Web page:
Popmatic Podcast October 2009
Bryan tells grown ups how to get their Samuel Clemens on, as part of Nashville’s Twain and Twang celebration. Amanda’s review of contemporary composer Noah Creshevsky proves that classical music is anything but boring. Closing out, Clint and Bryan share sleeper-creeper gems on DVD for Halloween night viewing.
Vicky Cristina Barcelona
3 1/2 Stars
Woody Allen has been making films outside of New York for the past few years, and Spain proves to be a perfect inspiration and setting for his latest film, Vicky Cristina Barcelona. Rebecca Hall plays Vicky, an attractive and smart woman engaged to a successful and sensible man. Scarlett Johansson plays Cristina, the beautiful and impulsive best friend of Vicky who knows what she DOESN’T want in life, but can’t figure out which “path” to pursue. The girls are invited to spend two summer months in Barcelona with distant relatives of Vicky’s. This gives Vicky a perfect opportunity to finish work on her thesis topic, Catalan culture. After attending an art gallery opening, the two friends end up at a restaurant where they are approached by the handsome Spanish artist Juan Antonio (played by Javier Bardem.) He proceeds to invite both women away for a weekend of art, food and drink, and lovemaking. Vicky is appalled. Cristina is intrigued. And soon they are on an adventure sure to change the course of their lives. There are several angles to talk up this movie to potential viewers. If you’re a fan of romantic comedies, VCB is replete with witty Woody Allen dialogue and plenty of sensuality. For the armchair traveler, there’s good food and wine, breathtaking sights, and the passionate sounds of Spanish guitar. And I haven’t even mentioned Penelope Cruz’s Oscar-winning performance as Maria Elena, the crazy and gorgeous ex-wife of Juan Antonio’s. Last but not least, see this movie if only to realize that Javier Bardem can play a lover as well or better than a villain.
Strokes of Genius: Federer, Nadal, and the Greatest Match Ever Played
By Jon L. Wertheim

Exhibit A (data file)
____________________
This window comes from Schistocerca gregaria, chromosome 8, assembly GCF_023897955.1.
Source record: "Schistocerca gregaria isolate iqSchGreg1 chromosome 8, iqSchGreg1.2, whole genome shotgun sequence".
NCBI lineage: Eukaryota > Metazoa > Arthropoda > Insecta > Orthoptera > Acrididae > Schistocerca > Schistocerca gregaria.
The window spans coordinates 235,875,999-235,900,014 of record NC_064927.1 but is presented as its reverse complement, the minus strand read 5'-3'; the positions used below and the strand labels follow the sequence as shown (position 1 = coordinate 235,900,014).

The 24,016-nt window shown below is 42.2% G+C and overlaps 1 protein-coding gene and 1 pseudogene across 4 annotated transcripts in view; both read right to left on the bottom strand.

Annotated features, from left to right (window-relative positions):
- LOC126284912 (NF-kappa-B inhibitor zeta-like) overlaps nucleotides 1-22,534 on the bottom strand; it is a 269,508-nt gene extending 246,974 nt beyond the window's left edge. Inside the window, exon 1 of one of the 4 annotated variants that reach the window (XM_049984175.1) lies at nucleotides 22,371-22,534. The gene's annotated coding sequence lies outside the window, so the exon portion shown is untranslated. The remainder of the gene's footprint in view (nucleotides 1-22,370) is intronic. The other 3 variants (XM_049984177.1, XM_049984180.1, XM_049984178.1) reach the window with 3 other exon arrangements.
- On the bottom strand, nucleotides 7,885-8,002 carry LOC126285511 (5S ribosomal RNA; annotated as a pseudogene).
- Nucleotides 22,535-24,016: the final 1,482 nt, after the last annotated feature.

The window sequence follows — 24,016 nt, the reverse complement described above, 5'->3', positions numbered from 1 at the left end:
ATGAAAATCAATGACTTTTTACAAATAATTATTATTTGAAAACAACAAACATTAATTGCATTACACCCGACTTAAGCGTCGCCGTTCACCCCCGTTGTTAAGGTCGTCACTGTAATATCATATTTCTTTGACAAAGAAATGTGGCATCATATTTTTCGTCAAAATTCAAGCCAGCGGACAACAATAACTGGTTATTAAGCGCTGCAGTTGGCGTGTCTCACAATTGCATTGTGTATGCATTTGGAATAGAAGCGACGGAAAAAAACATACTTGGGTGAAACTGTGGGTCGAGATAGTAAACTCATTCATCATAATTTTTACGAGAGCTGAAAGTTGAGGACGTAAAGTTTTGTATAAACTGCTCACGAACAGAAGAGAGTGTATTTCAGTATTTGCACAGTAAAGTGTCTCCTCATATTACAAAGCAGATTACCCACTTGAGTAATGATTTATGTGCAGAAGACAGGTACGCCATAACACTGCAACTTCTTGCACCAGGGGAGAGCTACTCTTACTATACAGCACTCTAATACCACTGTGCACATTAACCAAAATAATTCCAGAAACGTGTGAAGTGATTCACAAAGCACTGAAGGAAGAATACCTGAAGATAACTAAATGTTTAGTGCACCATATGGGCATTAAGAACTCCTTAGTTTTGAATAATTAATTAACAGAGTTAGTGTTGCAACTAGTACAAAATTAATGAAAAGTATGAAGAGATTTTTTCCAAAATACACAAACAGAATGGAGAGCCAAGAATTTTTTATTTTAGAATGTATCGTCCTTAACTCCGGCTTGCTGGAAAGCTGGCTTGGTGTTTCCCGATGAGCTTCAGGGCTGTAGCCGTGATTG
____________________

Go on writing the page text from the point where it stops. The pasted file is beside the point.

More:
Senior Sports Illustrated writer L. Jon Wertheim weaves an intricately detailed recounting of what all agree was an epic, thoroughly well played tennis match into a compelling multi faceted book.
This is a very descriptive portrait of each man’s differences, backgrounds, tendencies, technical strengths and styles, coaching entourages and personalities which leads up to the titanic Wimbledon final that was played over five sets and seven hours in July of 2008.
Many interesting behind the scenes moments, humorous asides and detours including how Federer met Mirka, his disdain for Djokavic’s “boorish” parents, Nadal’s family dynamics and upbringing, racquet comparisons and endorsements all add background color to the event. Even chair umpire Pascal Maria gets his time in the sun (or rain as it were) here.
One of the best tennis books I’ve read; an often witty and full account of the quirks and glories of Wimbledon, “The Championships” and of what makes both Roger Federer and the eventual ’08 Champion Rafael Nadal so outstanding by anyone’s standards.
My only complaint: no photos included.
- Phil K.
See Amy Adams in the best role of her career in this underrated Southern indie film.
What’s the deal with odd numbers and movies? If you give it some thought, I bet you can think of at least three movies off the top of your head with an odd number as the title, or at least an odd number in the title. District 9 debuted in the summer of 2009, and a new movie musical directed by Rob Marshall called Nine also hit the big screen in September.
See list of Odd-Numbered Movies.
Popmatic Podcast Special Edition: Larry Cohen
Bill and Clint interview Larry Cohen director of It’s Alive and other classics. It’s Alive will be shown at the Main Library on October 17 at 2 PM, as part of our Shocking Saturdays film series.
The Long Fall Back to Earth
by Jars of Clay
5 stars…but it takes a while to get there
When I first heard the latest album from Jars of Clay, I kinda didn’t know what to think about it. It was a complete departure from their normal sound with all the electronic music and whatnot. I’ve been a Jars fan since high school and this album was disappointing in that it didn’t sound like them…at first. However, I kept the CD in my car and as it spun through I began to really listen to the songs. Eventually I found the Jars of Clay I love. If you only listen to two tracks, make sure you hear #9 (Boys) and #10 (Hero). The title track’s pretty good as well. The soul of the music was always in this album…it just took me a little longer to find it.